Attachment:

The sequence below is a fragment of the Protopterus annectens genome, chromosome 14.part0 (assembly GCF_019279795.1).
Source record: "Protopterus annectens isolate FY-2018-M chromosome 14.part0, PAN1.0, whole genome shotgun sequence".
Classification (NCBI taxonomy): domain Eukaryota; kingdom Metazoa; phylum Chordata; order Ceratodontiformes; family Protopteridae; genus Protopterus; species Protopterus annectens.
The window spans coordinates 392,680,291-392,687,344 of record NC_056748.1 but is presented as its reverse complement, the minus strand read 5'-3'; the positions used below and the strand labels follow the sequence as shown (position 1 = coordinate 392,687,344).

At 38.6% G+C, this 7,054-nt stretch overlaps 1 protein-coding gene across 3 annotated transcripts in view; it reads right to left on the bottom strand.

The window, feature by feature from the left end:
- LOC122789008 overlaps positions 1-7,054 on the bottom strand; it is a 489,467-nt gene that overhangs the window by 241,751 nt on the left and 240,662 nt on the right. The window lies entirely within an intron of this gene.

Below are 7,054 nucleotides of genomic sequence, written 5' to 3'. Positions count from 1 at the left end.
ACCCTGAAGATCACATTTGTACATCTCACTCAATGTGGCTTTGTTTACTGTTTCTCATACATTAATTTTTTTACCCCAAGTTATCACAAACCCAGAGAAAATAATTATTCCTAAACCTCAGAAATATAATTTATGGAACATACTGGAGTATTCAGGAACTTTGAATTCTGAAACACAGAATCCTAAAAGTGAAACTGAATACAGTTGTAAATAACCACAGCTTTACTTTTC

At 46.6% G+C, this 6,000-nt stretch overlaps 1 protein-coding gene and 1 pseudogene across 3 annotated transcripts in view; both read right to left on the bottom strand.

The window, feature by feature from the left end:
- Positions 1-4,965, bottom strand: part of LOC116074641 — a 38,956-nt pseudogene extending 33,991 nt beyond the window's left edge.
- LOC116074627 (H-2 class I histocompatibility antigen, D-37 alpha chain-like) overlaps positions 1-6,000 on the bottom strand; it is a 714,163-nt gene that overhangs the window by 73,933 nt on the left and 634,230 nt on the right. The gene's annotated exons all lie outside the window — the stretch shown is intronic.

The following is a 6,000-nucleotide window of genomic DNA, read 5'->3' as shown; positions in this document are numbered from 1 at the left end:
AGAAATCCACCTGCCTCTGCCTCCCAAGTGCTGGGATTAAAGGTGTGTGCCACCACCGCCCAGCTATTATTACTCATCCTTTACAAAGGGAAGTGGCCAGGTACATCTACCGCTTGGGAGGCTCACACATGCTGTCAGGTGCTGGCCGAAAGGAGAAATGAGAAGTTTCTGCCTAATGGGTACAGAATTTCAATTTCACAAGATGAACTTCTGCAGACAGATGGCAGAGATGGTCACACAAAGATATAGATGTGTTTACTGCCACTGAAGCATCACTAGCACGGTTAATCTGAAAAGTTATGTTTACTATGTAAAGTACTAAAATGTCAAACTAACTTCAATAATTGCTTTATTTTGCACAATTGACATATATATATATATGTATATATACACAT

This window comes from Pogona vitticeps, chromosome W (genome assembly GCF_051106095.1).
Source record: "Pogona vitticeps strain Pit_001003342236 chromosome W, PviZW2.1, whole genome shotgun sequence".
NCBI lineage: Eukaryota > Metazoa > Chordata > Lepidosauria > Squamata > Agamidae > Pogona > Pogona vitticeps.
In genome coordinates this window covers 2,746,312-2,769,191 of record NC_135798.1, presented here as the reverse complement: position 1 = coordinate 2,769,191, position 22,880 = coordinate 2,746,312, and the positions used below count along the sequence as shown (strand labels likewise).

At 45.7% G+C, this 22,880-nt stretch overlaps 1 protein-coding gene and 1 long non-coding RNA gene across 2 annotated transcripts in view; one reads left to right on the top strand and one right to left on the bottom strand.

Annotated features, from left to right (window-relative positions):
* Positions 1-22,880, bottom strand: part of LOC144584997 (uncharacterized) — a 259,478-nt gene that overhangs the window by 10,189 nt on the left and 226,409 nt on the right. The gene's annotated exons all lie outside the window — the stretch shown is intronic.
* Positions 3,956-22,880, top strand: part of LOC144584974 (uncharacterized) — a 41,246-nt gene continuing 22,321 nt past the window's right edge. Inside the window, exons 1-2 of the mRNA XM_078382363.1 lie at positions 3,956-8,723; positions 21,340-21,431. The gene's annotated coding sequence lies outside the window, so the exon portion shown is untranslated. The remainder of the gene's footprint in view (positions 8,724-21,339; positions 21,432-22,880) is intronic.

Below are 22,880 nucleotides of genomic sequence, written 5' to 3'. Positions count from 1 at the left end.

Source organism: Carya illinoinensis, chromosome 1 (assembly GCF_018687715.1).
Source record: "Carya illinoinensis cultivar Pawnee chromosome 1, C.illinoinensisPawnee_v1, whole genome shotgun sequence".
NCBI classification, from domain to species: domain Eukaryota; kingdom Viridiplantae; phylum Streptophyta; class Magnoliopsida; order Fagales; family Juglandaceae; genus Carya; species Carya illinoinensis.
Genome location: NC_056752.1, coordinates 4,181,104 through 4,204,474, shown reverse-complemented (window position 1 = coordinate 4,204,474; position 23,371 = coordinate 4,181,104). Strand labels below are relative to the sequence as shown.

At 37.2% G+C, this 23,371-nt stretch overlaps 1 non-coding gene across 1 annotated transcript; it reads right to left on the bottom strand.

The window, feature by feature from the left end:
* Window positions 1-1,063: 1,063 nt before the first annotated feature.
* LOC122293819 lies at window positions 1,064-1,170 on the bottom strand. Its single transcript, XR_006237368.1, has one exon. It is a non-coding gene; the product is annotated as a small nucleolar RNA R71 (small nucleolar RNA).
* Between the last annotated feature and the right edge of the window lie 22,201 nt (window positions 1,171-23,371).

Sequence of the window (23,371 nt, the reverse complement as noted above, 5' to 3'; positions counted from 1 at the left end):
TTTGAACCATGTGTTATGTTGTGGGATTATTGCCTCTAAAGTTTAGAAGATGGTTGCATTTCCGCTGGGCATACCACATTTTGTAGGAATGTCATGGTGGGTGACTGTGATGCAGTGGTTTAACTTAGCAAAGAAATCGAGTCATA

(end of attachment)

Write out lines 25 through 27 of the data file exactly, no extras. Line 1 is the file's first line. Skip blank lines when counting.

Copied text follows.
Source organism: Carya illinoinensis, chromosome 1 (assembly GCF_018687715.1).
Source record: "Carya illinoinensis cultivar Pawnee chromosome 1, C.illinoinensisPawnee_v1, whole genome shotgun sequence".
NCBI classification, from domain to species: domain Eukaryota; kingdom Viridiplantae; phylum Streptophyta; class Magnoliopsida; order Fagales; family Juglandaceae; genus Carya; species Carya illinoinensis.